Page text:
In July, I observed that, in the first month after GM and Chrysler emerged from bankruptcy and became owned by the Obama government and his union friends, consumers snubbed their noses at GM and Chrysler and purchased more Ford automobiles.
Then the government threw $2 billion (or was it more? -- I can't keep up with all the government's 'largesse' these days) at Cash for Clunkers, distorting automobile markets and skewing comparative sales figures.
Now, the first post-Cash-for-Clunkers reporting period the numbers again show GM and Chrysler continuing their slide and Ford holding its own -- somewhat. Here's the report, from Bloomberg:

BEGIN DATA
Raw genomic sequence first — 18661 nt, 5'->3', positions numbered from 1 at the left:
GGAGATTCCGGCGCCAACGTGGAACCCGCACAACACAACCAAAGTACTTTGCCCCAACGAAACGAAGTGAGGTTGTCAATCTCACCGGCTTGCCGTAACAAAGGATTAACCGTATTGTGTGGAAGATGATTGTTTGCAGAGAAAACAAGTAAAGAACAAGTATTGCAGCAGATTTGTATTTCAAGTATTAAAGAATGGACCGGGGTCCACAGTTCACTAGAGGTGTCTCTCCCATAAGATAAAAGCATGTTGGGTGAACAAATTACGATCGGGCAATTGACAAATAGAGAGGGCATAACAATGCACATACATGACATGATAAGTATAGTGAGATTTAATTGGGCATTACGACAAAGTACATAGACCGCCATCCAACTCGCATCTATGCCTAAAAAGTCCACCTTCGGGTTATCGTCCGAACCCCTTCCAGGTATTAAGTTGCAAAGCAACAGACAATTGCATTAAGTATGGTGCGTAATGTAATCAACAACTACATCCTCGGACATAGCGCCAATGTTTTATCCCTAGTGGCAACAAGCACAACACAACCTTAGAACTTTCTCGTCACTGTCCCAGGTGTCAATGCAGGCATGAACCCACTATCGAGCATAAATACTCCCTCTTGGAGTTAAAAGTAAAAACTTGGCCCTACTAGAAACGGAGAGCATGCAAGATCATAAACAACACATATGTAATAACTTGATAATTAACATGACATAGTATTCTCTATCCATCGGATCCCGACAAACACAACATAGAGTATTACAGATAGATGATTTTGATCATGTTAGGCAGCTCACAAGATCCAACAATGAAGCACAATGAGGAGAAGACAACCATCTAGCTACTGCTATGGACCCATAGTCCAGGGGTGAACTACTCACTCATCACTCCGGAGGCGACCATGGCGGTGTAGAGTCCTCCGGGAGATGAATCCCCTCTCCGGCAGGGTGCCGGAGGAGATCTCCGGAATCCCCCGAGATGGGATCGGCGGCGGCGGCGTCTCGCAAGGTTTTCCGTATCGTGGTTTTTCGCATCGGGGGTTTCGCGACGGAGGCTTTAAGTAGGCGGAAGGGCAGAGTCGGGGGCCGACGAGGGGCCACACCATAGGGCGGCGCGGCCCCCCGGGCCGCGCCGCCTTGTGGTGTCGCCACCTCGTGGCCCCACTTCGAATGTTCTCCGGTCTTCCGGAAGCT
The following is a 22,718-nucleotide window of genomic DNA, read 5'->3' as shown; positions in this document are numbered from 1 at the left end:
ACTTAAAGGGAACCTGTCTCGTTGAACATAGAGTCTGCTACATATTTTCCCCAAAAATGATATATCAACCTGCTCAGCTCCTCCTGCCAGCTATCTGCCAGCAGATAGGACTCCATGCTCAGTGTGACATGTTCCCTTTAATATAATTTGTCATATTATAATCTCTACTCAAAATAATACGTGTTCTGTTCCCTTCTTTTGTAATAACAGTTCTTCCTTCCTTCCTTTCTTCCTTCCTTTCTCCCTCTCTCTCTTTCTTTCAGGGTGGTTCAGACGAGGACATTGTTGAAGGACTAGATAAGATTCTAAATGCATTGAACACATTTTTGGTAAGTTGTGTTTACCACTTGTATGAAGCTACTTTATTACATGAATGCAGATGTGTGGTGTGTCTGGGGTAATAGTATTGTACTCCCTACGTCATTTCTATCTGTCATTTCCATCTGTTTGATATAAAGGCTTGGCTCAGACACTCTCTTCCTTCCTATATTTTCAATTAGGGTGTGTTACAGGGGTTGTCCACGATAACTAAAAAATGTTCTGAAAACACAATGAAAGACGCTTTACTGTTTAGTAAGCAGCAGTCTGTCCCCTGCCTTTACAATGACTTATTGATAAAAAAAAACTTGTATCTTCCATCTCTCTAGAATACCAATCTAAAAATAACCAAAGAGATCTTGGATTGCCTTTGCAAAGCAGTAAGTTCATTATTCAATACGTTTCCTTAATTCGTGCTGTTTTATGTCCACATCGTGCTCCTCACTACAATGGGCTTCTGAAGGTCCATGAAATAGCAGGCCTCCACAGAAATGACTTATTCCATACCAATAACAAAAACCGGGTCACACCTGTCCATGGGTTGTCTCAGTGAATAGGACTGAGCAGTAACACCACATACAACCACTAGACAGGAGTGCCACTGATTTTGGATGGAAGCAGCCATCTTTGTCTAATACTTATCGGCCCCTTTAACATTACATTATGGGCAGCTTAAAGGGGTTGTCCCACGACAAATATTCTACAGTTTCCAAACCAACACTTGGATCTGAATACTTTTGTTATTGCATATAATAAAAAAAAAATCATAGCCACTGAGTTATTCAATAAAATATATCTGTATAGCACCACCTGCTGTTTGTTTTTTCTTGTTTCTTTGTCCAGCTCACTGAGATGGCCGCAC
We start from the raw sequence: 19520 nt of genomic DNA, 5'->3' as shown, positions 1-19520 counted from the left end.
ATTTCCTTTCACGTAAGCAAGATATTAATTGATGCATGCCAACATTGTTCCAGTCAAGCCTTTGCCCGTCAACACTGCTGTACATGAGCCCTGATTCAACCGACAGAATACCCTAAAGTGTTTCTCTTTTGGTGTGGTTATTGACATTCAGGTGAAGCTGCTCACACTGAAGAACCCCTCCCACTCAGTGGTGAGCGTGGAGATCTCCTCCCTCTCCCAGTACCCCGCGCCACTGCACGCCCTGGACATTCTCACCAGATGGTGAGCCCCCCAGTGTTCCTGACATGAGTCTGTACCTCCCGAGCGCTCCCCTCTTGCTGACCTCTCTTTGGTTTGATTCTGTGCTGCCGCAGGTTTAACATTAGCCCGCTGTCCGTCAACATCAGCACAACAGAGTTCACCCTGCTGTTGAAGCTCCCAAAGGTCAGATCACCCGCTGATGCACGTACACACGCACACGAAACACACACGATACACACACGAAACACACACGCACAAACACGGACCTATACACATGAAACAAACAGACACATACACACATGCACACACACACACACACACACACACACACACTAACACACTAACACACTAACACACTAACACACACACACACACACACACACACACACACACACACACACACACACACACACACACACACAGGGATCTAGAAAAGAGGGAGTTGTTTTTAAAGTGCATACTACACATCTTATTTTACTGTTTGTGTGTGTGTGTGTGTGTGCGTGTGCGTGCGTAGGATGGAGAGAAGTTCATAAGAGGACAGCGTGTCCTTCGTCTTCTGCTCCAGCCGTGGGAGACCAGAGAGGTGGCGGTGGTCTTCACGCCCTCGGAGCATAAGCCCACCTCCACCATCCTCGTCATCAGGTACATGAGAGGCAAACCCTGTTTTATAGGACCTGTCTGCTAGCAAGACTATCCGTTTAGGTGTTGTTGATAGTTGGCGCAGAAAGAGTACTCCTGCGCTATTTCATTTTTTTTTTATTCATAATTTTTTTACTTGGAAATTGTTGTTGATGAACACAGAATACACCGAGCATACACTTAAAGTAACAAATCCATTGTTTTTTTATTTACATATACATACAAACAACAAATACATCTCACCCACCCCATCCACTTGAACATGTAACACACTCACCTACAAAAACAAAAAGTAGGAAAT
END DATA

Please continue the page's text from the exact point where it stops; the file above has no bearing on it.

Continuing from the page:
September sales at GM, the largest U.S. automaker, slid 47 percent on an adjusted basis, worse than the 44 percent decline projected by 6 analysts. Ford, the second-largest U.S. automaker, fell 8.9 percent on an adjusted basis, worse than the 5 percent average of 6 analysts’ estimates. The decline on that basis was 44 percent for Auburn Hills, Michigan-based Chrysler, matching the average of 5 estimates.
Nissan’s adjusted decrease was 11 percent, compared with 2 analysts’ estimates of 7.1 percent, and Honda’s was 23 percent, worse than the estimates of 13 percent. Toyota’s adjusted decline was 16 percent, while analysts projected 13 percent.
So government- and union-owned GM and Chrysler sales slid 47 and 44 percent respectively, versus an 8.9 slide for Ford (the non-government/union owned car maker).
It's a development worthy of watching. Sadly. Are Americans skeptical of the government and unions' ability to produce quality cars? Looks that way now. We'll see.